Use Case: Artificiel, from Art Direction to publishing a mobile game

Artificiel can be seen as a rookie project. Yup, we did not have enough experience when beginning the game, I was just getting my foot in the game industry's doors. But the project was interesting to work on and got me excited early on as a way to hone my gamedev skills.

On that part, it didn't fail. We probably did a lot if not all, mistakes that were meant to be done in developping a mobile game. Let's list a couple of them :

  • Went straight down to Concept Art and visuals before even slightly thinking of UX Design.
    This was difficult as we had to redo many assets and the whole app organization at some point. Mapping down the app is something highly important that I tend to do very early on since then. The better the UX, the less wasted time later on by everyone involved in production. You can find below an early UX map when I was figuring this out.
    Working right away on Concepts is a great way to build the hype within the team and pull everyone in the same boat, looking at the same goal. But these very early sketches can't be seriously used in a preproduction/production setting without being heavily reworked upon.
  • Optimization takes a lot of time
    I was focused on making beautiful assets at first and it didn't occured to me that it would put any phones to their knees when adding 10,000,000 UHD icons to the game. I learnt to be more thorough in UI icon sizing and implementation in Unity. Using responsible, stretching and layered designs greatly helped at reducing the load and improving the fps.
  • Readability and Accessibiliy weren't our priority
    What a mistake! It works the same as drawing In game! Every element should be read from afar, be visible at first glance and every gameplay hints should be understandable once learnt. It forced a new redesign of the game visuals as early tiles were bland and uncomprehensible. Using symbols aids tremendously as well as a large portion of the population is color blind to an extent, accessibility should be a priority when making games. This was probably one of the biggest challenges as we tried to fix the mistake instead of having though of the issue very early on.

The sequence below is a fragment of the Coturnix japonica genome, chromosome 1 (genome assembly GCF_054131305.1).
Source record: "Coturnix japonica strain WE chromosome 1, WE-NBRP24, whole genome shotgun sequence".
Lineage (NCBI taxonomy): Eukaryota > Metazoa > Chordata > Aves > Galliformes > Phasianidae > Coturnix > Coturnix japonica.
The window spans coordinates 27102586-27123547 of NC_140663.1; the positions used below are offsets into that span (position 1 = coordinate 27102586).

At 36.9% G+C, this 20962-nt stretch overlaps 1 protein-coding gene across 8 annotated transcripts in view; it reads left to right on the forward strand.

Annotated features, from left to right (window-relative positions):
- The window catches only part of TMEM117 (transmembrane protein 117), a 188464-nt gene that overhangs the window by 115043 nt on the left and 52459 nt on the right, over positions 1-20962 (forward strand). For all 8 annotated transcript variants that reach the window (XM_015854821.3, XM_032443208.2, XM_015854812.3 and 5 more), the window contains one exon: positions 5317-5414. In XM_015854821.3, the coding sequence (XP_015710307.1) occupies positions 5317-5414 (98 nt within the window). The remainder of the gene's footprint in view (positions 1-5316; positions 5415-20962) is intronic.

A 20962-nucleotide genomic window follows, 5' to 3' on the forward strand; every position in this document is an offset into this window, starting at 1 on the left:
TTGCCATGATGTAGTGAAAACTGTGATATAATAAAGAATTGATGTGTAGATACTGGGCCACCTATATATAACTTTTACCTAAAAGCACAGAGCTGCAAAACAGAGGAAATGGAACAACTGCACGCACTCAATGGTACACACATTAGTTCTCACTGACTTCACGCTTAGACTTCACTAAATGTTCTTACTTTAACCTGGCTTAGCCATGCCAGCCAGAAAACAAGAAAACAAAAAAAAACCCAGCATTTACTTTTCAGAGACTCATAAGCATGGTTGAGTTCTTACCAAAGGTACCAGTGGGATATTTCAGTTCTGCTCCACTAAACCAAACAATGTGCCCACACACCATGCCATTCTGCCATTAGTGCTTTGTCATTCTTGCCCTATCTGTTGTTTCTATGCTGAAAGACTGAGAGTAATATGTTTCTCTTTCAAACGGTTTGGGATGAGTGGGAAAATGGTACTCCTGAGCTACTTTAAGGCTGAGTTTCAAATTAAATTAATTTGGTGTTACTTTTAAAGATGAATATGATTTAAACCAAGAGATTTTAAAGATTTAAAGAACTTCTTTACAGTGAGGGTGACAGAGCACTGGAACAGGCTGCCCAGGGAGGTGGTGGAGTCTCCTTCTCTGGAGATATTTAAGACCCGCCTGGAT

• Marketing is not magic
    We could't turn that one around. Marketing should've been done way more earlier, by being transparent about the game development instead of opaque. Our big mistake was to not share our progress publicly, to not create partnerships and to keep the game as secret as possible. Learning about our audience, listening to them and trying to fix as much of the game based on their feedbacks.
    It's easy to critique once the game is done and published, and maybe it wouldn't change a thing, but I believe that part was the most underestimated of all the mistakes we did.

For sure there were a lot more I learnt in the process. Basic Rigging and 3D modelling were new to me as well as SFX and theme compositions. Though the latest ones were choosen from a stock music website as no one wants me as a musician (Trust me you don't).

All in all, it was a wonderful learning experience that opened my eyes on the difficulties of game making, the various jobs involved and most importantly, the critical role of communication and openness between devs and departments. Good communication smoothen by a mile production, and understanding ow programmers work, or how marketers work, not only help them getting better, fitter art for their own purposes, but also help me at getting better at my job as a gamedev/Concept artist and ultimately, delivers better apps and games.

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